Practico Blog: ‘Significant Developments’ and Costs Budgeting Principles

Important Guidance on ‘Significant Developments’ and other Costs Budgeting Principles

Sharp v Blank & Ors [2017] EWHC 3390 (Ch) offers some much-needed guidance regarding budget revisions and how the costs management process should work in practice.

This case involved seven claims that were subject to a group litigation order, with approximately 5,800 Claimants making serious allegations against five former directors of Lloyds TSB Group and Lloyds itself. The Claimants applied to the management judge for a direction that a costs management order should be made with anticipated revisions to be made later. The parties were ordered to exchange budgets, which in aggregate, amounted to slightly less than £37 million.

The Defendants applied to revise their budget citing ‘significant developments’, pursuant to CPR PD 3E paragraph 7.6. The Claimants opposed the application on the following grounds:

  1. Lateness;
  2. Oppression - due to the Claimants’ precarious funding position; and
  3. Jurisdiction - that none of the matters relied upon could be properly classified as significant developments, that the Court has no jurisdiction to deal with costs incurred prior to the date of the hearing of their application, and that interim applications could not be treated as significant developments.

The Ruling

Chief Master Marsh ruled that:

a) The court has jurisdiction when revising a budget under PD3E 7.6 to revise a budget taking the last agreed or approved budget as the base reference point.

b) Where, as in this case, the budgets were directed to be prepared to an antecedent date, the relevant date is the date set by the court.

c) Costs which have been incurred since the date of the last agreed or approved budget (or the antecedent date) that relate to significant developments are, for the purposes of revision, placed in the estimated columns of the revised Precedent H in one or more phase. In some cases, it may not be obvious where they go (for example a late application for security for costs) but I can see no reason why Precedent H may not be adapted as necessary to accommodate work that does not easily fit in.

The Master acknowledged that “some of the costs will have, in the real world, made a complete or partial transition from estimated to incurred, but within the costs management world that transition has to be ignored” and that “it seems obvious to me that some degree of retrospectivity is inevitable if the costs management regime is to be made to work”.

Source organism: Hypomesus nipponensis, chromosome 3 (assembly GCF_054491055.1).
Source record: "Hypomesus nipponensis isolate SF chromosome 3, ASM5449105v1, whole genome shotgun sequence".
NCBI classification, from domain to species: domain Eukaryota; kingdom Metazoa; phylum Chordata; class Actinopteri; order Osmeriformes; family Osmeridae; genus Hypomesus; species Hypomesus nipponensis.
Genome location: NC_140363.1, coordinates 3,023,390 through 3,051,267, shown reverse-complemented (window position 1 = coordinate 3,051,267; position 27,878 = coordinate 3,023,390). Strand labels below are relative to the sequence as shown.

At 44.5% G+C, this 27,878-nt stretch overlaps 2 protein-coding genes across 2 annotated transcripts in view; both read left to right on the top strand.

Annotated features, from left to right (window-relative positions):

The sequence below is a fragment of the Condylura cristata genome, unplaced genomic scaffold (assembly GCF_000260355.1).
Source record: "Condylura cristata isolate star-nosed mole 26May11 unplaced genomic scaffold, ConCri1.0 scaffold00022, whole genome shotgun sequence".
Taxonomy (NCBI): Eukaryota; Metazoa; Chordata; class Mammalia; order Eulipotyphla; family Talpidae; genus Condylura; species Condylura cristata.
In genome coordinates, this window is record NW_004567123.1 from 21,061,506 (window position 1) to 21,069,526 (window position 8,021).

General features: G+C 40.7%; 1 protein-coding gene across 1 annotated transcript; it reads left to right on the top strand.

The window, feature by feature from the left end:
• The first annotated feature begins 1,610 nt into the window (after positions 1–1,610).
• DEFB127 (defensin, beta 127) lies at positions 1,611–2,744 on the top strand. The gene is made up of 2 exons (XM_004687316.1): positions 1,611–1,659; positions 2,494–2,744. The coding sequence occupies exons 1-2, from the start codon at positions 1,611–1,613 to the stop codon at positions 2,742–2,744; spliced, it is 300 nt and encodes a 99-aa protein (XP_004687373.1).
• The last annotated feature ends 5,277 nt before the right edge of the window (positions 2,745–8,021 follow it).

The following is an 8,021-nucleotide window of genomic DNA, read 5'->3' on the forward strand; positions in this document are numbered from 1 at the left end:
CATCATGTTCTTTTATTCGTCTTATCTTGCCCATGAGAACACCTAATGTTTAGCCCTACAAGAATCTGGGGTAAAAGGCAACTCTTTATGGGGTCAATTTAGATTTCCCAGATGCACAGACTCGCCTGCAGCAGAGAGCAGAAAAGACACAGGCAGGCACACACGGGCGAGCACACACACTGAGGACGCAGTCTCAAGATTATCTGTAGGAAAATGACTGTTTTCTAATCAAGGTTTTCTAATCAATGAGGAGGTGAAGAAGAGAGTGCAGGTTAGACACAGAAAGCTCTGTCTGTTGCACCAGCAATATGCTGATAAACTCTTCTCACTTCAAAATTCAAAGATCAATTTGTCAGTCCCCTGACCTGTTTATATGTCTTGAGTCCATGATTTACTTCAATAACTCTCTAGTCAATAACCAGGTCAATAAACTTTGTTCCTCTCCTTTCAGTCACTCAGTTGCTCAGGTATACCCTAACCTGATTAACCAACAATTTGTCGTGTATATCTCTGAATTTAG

Further, the Master concluded that an interim application may be a significant development, as may the consequences that flow from an interim application. The fact that the practice direction deals with significant developments and interim applications in separate paragraphs did not “lead automatically to the conclusion that they are self-contained and mutually exclusive”. The Master also found that the Defendants took reasonable steps to ensure that their application was made in a timely fashion and was heard as soon as reasonably practicable.

The Master also noted that the revisions of budgets under paragraph 7.6 is not optional but a requirement placed on the parties. The fact that the Claimants decided not to revise their budget and leave the matter for detailed assessment “should not affect how the court deals with the defendants’ application if the jurisdiction to make revisions is engaged”.

The Master highlighted that it was the Claimants who pressed for costs management to apply and there was no good reason for the Court to decline to exercise its discretion under paragraph 7.6.

Significant Developments

The Master accepted the following were significant developments:

  1. An extension of 48 days to the trial timetable.
  2. A review of 1,000 documents arising from the Defendant’s application for specific disclosure.
  3. Service of the Claimants’ additional expert report (which comprised of 72 pages and 676 pages of exhibits) was a change from the agreed basis upon which expert evidence was to be provided and could not have been predicted at the time the budget was prepared.
  4. Responding to the Claimants’ additional expert report flowed from the Claimants actions and should be regarded in conjunction with the revision sought above.

However, the factors below were found not to be significant developments:

  1. The Claimants’ third-party disclosure application was a part of trial preparation, which did not encompass work that could properly be characterised as a significant development.
  2. The Defendants sought a revision of £44,000 in disbursements arising from questions put to three of the Defendants’ experts. The sum sought amounted to less than 1% of the sum allowed in the expert budget phase, which the Master viewed as too modest to be regarded as significant.
  3. It was claimed one of the Claimants’ experts sought to introduce an additional tranche of expert evidence in a third report, which required a response in the form of a witness statement and supplemental notes from two experts. The Master regarded this as a modest adjustment arising in the course and consideration of expert evidence.

This judgment provides practitioners with guidance on the Court’s jurisdiction to approve costs incurred between the date of the original budget and the application hearing, how those costs are to be presented and what may constitute a significant development for the purposes of revising a budget.

Although not formally binding, the decision is expected to carry persuasive authority in costs management hearings.